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LENOIR, N.C. -- A fire hydrant that broke loose from a main water line left residents in Lenoir and the southern and western parts of Caldwell County with little to no water Tuesday evening and into Wednesday morning.

The break occurred at the intersection of Andrews Circle and Connelly Springs Road.

Radford Thomas with the City of Lenoir Water Department said the break occurred when crews laying fiber optic cable on the Connelly Springs Road hit a fire hydrant and knocked it loose around lunch time Tuesday.

Crews were attempting repairs when the fire hydrant leg broke completely free from the main water line around 8:30 p.m.

Crews were able to fix the water main break around 7 a.m., but asked residents in the affected areas to turn water faucets on in their house to release the air pressure in the pipes to their homes. Officials say they expect to have the water cleared of contaminants by 5 p.m. Wednesday, but warn the process may go into the night.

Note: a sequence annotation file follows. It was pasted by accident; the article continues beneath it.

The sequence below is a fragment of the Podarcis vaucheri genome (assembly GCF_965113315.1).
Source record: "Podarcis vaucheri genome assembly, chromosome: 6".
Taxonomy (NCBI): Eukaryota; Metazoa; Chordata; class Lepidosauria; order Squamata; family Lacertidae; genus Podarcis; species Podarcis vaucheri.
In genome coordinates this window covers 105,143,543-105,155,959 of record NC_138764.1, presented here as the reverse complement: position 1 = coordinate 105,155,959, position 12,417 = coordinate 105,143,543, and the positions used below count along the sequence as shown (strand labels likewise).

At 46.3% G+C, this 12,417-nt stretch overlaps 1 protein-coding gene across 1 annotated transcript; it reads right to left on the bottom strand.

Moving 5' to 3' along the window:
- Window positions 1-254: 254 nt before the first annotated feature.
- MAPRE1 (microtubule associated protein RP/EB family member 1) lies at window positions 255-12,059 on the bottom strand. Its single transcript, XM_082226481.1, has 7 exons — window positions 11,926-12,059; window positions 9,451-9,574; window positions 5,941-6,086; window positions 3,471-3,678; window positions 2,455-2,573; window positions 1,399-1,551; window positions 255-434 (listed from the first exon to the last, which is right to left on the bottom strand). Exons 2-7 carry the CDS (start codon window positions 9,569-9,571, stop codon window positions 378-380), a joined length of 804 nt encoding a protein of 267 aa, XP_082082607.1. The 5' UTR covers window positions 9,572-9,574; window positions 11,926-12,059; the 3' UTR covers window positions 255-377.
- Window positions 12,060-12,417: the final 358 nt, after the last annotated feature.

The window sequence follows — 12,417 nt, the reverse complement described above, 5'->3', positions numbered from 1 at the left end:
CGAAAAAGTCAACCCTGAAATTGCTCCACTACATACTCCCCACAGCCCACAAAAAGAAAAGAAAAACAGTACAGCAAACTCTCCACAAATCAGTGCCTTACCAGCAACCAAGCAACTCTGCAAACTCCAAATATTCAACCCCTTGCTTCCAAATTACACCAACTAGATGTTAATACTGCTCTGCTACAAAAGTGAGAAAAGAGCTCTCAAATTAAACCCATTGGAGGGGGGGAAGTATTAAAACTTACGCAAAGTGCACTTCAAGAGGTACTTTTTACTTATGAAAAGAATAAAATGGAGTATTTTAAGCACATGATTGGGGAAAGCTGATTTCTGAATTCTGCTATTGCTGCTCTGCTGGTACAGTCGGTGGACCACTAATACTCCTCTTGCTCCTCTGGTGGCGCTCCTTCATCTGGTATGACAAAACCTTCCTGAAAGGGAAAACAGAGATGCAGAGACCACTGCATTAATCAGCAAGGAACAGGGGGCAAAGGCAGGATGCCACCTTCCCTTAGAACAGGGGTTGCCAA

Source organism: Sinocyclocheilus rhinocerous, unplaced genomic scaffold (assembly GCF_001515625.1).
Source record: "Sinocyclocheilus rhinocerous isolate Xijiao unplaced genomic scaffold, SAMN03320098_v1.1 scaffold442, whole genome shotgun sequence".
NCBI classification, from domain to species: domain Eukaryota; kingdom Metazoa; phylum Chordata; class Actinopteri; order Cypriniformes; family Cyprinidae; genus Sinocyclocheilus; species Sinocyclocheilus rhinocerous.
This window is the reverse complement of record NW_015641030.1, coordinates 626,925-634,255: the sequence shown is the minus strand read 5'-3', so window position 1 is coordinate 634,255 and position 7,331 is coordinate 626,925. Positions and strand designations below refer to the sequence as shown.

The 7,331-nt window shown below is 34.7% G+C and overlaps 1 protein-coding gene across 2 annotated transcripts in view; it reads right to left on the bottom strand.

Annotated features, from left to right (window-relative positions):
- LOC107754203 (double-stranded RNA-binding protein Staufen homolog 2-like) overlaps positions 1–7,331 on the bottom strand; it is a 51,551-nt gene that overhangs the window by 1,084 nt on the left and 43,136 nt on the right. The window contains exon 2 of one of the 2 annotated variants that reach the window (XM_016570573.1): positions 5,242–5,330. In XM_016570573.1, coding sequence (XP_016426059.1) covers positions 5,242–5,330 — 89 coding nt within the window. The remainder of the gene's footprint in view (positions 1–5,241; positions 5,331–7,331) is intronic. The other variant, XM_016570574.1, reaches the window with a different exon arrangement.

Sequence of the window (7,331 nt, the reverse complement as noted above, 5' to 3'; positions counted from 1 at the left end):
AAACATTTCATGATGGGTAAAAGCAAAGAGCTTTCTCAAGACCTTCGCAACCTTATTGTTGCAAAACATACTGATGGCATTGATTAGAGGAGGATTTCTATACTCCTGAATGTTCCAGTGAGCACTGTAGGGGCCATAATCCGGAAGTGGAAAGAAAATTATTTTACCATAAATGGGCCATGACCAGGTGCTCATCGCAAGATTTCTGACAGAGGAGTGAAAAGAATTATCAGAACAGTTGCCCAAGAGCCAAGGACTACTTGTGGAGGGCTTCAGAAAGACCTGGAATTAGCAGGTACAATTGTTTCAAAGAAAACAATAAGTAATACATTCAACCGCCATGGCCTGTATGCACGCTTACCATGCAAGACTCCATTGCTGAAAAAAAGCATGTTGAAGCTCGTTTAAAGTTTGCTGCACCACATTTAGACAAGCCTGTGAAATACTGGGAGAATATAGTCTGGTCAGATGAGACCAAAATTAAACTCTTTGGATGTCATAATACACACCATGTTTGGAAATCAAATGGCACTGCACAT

A boil water notice remains in effect for much of Caldwell County. Additionally, the Caldwell County Water Department recommends that residents not use the water for washing clothes or taking showers until the all clear is given.

Thomas says the first water to come through their faucets will likely be dingy but is safe to use. Water should begin flowing by 7 a.m. or so to the homes.

The North Carolina Department of Transportation shut down the Connelly Springs Road from intersections at Pleasant Hill Road to Clarks Chapel Road to all but local traffic for repairs. The roadway reopened around 2 p.m. Wednesday.

Residents in Lenoir city limits and in and around the towns of Baton, Sawmills, Cajah Mountain and Hudson were primarily be affected by the break. All Caldwell County residents were asked to conserve water until repairs were completed.

Officials said Caldwell County Public Schools will operate on a three-hour delay since there are several schools in the affected area as well.

Repair crews from three area water departments responded the scene and repairs are expected to last through the night and into the morning.

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